Each firm maintains its autonomy (legally and functionally), to a large degree, and is controlled by its General Assembly of worker-members. A firm can vote to leave the MCC at any time (and voted to enter). The new arrangements did have their fair share of controversy, with people upset about centralization of authority or the distancing of management from membership.
Companies share the same by-laws and internal structures. In each firm, the General Assembly of worker-members is the highest authority. Decision-making: one member-one vote.
- The Governing Council can appoint or remove the CEO, and must approve choices for senior execs.
- The Social Council “serves to facilitate communication between management and the front line and to represent frontline workers’ perspective in discussions with senior management.” It usually focuses on working conditions, health and safety, work calendar, staffing and work relations.
Day-to-day business management is very similar to that of conventional companies. “Cutting-edge, high-involvement systems-work teams at different levels, flattened hierarchies, various participatory Total Quality and Customer Satisfaction initiatives, etc.”
It is an explicit MCC policy priority for its companies to promote and develop participatory management practices, both for philosophical reasons and for business performance reasons.
Big reason for high rate of start-up success and survival: support institutions. It can be hard for employee-owned firms to get financing, but this is what the Caja Laboral was created for. It was “created specifically to offer patient capital, to cater generally to the financial needs of both new cooperative enterprises and other cooperatives experiencing difficulties.” As the companies have gotten larger and more established, the Caja has been focused more on traditional consumer and business banking.
First, all workers must put some of their own money into the cooperative they are part of. The money accumulates interest but can only be removed upon retirement. It guarantees that everyone has something to lose if the enterprise fails; it also carries with it a reward at retirement if the enterprise is successful.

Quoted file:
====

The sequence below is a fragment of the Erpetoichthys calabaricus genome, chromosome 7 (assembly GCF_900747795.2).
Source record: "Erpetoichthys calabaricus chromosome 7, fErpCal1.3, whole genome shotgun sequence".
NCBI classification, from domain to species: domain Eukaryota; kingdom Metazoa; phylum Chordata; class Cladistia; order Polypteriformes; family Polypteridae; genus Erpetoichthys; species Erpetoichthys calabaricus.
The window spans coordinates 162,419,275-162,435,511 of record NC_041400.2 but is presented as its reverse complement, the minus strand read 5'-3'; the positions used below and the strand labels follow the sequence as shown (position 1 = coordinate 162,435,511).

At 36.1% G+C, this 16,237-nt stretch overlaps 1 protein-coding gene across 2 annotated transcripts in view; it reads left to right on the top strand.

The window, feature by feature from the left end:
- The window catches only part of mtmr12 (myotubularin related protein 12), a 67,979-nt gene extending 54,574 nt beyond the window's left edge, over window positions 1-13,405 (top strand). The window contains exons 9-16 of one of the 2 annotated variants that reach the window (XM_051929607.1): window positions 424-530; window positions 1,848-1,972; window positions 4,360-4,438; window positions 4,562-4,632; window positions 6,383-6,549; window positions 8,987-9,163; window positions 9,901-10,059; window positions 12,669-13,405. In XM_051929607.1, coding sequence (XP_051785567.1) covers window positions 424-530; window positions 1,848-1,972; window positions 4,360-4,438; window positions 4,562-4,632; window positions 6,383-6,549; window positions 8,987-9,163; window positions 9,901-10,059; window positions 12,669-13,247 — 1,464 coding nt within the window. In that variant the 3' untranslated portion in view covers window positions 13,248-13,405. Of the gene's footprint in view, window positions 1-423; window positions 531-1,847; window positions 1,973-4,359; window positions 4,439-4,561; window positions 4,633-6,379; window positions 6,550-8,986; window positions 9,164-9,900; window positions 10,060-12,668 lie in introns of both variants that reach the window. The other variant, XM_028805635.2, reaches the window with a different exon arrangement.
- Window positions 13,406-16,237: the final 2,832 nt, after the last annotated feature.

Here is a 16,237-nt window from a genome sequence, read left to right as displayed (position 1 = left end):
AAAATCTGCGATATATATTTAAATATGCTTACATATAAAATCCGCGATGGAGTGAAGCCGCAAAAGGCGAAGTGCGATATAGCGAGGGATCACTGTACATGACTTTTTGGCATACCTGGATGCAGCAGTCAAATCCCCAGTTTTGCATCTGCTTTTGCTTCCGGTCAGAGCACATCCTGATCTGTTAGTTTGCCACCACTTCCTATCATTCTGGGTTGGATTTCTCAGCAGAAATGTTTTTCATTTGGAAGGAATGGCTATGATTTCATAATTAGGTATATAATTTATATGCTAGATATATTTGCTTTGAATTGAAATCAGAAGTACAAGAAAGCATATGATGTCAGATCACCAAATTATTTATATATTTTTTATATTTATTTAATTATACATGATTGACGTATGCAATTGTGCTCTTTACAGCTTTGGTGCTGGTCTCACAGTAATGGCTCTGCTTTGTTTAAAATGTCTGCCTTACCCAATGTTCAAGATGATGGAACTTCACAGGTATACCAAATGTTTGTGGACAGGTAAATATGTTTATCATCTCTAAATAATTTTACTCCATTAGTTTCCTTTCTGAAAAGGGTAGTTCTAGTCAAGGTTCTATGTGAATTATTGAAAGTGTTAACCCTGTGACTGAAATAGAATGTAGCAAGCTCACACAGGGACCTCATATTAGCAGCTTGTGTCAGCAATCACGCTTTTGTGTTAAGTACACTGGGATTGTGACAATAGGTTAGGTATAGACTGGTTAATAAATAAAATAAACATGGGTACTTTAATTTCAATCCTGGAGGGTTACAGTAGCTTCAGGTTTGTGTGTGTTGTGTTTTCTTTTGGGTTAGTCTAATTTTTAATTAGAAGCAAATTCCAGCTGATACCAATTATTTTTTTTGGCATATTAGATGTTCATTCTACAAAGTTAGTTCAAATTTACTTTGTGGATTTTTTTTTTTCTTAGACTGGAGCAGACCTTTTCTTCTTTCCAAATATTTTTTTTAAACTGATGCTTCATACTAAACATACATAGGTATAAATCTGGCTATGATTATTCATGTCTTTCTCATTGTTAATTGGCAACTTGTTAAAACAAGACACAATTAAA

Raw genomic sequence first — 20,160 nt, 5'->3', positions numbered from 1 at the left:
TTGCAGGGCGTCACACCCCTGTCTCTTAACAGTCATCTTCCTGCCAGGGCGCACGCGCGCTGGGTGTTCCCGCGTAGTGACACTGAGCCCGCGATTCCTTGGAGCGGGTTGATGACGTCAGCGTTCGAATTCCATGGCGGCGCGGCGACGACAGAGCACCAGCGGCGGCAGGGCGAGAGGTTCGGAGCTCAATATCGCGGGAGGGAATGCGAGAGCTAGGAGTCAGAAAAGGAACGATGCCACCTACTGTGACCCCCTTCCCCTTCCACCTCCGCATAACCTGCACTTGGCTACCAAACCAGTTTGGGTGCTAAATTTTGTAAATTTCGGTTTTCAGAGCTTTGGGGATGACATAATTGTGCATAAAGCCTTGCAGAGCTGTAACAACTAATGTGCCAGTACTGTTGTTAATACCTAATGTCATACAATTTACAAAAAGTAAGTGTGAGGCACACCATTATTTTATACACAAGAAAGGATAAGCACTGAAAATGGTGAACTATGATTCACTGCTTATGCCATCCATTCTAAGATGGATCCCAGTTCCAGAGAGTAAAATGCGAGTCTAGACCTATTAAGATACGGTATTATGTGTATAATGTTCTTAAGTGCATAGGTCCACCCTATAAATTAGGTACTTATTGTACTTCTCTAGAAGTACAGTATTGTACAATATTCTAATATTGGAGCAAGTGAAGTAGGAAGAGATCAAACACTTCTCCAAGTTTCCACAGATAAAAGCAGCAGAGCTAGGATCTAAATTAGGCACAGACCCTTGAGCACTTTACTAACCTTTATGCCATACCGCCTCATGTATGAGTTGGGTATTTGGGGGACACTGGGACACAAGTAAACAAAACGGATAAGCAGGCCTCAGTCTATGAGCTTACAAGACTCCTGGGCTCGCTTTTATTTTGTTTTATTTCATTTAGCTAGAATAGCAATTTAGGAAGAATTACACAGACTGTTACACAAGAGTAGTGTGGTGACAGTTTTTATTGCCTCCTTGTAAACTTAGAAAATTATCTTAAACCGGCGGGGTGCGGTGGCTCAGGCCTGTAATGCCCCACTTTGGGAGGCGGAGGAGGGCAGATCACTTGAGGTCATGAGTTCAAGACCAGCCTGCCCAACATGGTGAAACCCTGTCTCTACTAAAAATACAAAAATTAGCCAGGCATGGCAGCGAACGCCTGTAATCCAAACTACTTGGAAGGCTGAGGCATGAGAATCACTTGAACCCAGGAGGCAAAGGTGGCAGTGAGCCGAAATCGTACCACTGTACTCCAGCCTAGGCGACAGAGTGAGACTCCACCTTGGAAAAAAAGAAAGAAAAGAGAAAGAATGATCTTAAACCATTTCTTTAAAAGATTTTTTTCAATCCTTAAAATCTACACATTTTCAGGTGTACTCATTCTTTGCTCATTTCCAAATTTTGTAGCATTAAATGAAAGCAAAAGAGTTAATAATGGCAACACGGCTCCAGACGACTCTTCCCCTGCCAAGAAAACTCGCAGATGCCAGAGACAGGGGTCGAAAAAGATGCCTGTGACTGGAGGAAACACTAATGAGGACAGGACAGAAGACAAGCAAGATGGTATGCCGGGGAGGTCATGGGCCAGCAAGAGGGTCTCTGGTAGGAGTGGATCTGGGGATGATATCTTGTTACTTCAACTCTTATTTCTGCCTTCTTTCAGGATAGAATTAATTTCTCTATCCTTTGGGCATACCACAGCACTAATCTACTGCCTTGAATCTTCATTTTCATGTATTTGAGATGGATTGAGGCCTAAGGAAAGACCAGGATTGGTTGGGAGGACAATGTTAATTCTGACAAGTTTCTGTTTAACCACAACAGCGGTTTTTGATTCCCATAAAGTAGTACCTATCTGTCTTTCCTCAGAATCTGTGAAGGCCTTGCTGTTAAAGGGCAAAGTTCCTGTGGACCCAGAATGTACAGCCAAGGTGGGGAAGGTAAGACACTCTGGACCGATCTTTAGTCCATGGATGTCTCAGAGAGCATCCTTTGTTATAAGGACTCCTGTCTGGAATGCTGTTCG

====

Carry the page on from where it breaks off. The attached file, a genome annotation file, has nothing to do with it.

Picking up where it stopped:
Second, a bank was created within the cooperative structure that serves the cooperative and is itself a cooperative. It has a very clear mission, which is to fund new jobs so that all people who wish to work in the Mondragón area can do so. This mission is even more important than making the best return on investment, thus violating the prevailing paradigm of banking. Simply put, the Mondragón cooperative bank risks its capital to protect the job base of the community.
All workers and the Mondragón cooperatives must use this bank. It holds the savings and retirement funds of the workers and processes all the funds flowing through all the Mondragón enterprises. In exchange for this monopoly of money, it provides services no other bank in the world provides to its members.
Pay Scale and Equity
The Mondragón Cooperative Complex has three things going for it: fairness as a part of the culture, a distinctly Christian slant to its enterprise ethics, and the Basque hallmark of moderation. As a result, the cooperative could create an extraordinary set of payment relationships and make them work.
Specific pay ratios were set in 1955, held until the 1980s. The person at the top could earn no more than six times the salary of the person at the bottom of the cooperative. If the boss got a raise, everyone got a raise. In the US, in 1996, the ratio was about 115 to one. Recently the ratios at Mondragón have increased to 15 to 1, because the rest of Spain has recognized how good Mondragón’s managers are and lures them away with higher salaries.